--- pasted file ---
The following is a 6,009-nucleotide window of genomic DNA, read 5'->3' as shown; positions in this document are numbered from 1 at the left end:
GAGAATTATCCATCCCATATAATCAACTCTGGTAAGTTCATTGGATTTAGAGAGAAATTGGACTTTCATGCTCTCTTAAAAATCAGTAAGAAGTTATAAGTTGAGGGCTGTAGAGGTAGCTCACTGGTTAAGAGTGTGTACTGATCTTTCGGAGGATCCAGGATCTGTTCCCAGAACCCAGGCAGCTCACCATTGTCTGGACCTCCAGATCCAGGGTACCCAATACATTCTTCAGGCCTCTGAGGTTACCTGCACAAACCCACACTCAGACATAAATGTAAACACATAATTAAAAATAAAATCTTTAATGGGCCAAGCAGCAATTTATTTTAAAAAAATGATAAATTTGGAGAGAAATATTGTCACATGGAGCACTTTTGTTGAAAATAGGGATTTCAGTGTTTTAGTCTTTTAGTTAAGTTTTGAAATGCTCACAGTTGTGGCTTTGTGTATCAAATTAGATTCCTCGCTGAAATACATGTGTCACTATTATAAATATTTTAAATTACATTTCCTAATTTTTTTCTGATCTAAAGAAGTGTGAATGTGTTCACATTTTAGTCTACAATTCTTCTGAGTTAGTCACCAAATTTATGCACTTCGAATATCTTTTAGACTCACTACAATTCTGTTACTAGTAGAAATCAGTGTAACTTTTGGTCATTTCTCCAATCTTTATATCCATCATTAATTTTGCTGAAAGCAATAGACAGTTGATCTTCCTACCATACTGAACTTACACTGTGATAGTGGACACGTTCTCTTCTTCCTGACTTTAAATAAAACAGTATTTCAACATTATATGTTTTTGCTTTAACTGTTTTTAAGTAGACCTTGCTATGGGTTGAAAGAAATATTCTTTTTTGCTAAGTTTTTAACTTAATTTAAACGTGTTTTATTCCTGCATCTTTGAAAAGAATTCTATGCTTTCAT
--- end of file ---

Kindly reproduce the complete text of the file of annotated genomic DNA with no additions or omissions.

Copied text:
The following is a 6,009-nucleotide window of genomic DNA, read 5'->3' as shown; positions in this document are numbered from 1 at the left end:
GAGAATTATCCATCCCATATAATCAACTCTGGTAAGTTCATTGGATTTAGAGAGAAATTGGACTTTCATGCTCTCTTAAAAATCAGTAAGAAGTTATAAGTTGAGGGCTGTAGAGGTAGCTCACTGGTTAAGAGTGTGTACTGATCTTTCGGAGGATCCAGGATCTGTTCCCAGAACCCAGGCAGCTCACCATTGTCTGGACCTCCAGATCCAGGGTACCCAATACATTCTTCAGGCCTCTGAGGTTACCTGCACAAACCCACACTCAGACATAAATGTAAACACATAATTAAAAATAAAATCTTTAATGGGCCAAGCAGCAATTTATTTTAAAAAAATGATAAATTTGGAGAGAAATATTGTCACATGGAGCACTTTTGTTGAAAATAGGGATTTCAGTGTTTTAGTCTTTTAGTTAAGTTTTGAAATGCTCACAGTTGTGGCTTTGTGTATCAAATTAGATTCCTCGCTGAAATACATGTGTCACTATTATAAATATTTTAAATTACATTTCCTAATTTTTTTCTGATCTAAAGAAGTGTGAATGTGTTCACATTTTAGTCTACAATTCTTCTGAGTTAGTCACCAAATTTATGCACTTCGAATATCTTTTAGACTCACTACAATTCTGTTACTAGTAGAAATCAGTGTAACTTTTGGTCATTTCTCCAATCTTTATATCCATCATTAATTTTGCTGAAAGCAATAGACAGTTGATCTTCCTACCATACTGAACTTACACTGTGATAGTGGACACGTTCTCTTCTTCCTGACTTTAAATAAAACAGTATTTCAACATTATATGTTTTTGCTTTAACTGTTTTTAAGTAGACCTTGCTATGGGTTGAAAGAAATATTCTTTTTTGCTAAGTTTTTAACTTAATTTAAACGTGTTTTATTCCTGCATCTTTGAAAAGAATTCTATGCTTTCAT